Education in Yeovil
In 1808 followers of Joseph Lancaster, a Quaker, formed the Royal Lancastrian Society in order to carry out his educational ideas. The Society changed its name in 1810 to the British & Foreign School Society after Lancaster, an indifferent manager of finance, cut himself off from the organisation.
The system allowed for tuition of large numbers of children by other partially educated children with an absolute minimum of paid staff. The British Schools were competitive, with pupils moving backwards and forwards in rows of desks according to their achievements.
In 1834 Parliament made a grant of £24,000 (in the region of £20 million at 2017's value) to elementary schools which was shared between British and National Schools. By 1851 there were over 1,500 British Schools in the country, drawing their main support from Nonconformist families.
In Yeovil the British School was housed in the Vicarage Street Hall and Pulman's Weekly News, in its edition of 2 December 1884 noted that the school achieved "very good examination in elementary subjects, excellent penmanship" and commented "These schools provide for the education of 200 children without any cost to the ratepayers of Yeovil. The scholars, though under the supervision of the local Board, are supplied entirely by the funds of Mr Miller's Orphan Asylum at Bristol."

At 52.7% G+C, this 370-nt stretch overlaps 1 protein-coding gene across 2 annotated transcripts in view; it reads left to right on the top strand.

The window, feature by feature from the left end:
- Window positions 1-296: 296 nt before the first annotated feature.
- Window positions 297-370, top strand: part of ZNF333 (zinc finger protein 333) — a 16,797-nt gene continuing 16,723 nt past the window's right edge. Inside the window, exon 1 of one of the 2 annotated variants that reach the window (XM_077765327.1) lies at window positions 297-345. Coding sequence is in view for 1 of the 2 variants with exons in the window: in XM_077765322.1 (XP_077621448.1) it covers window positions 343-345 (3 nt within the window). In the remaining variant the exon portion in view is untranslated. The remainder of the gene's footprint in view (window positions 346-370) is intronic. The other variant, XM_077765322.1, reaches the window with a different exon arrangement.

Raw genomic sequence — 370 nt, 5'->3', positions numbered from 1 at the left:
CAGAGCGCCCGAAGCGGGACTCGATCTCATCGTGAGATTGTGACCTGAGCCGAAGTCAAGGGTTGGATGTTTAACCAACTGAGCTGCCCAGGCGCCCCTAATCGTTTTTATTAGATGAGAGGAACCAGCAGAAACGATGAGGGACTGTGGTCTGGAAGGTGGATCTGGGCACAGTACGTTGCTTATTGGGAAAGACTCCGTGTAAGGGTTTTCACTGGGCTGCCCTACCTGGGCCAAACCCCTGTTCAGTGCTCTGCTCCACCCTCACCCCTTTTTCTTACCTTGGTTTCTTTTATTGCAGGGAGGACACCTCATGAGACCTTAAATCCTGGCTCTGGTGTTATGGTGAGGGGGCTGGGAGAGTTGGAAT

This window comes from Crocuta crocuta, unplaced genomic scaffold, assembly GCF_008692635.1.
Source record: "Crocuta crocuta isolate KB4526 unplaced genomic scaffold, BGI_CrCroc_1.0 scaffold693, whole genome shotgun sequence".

In 1889 Whitby's Yeovil Almanack Advertiser noted "British Schools Vicarage Street - Supported from the funds of the Bristol Orphanage. Number of children attending, 181. Master Mr S Payne, Rose Cottage, Sparrow Lane; Mistress, Miss Raymond, Middle Street."
On 11 May 1895 Pen Mill School was opened by EL Whitby, Chairman of the Yeovil School Board. The original intention had been that with the closing of the British School in Vicarage Street - a Nonconformist rival to the Anglican National Schools - the new school would be for the sole use of children who had previously attended the British School. However, with the development of the eastern end of Yeovil, the School Board opened the school to all although Mr Payne did transfer from the British School to be the first headmaster at Pen Mill.
This 1960s photograph shows the Vicarage Street Hall, immediately beyond which is the entrance to Quidham Place.
Vicarage Street Hall, probably photographed in the 1950s.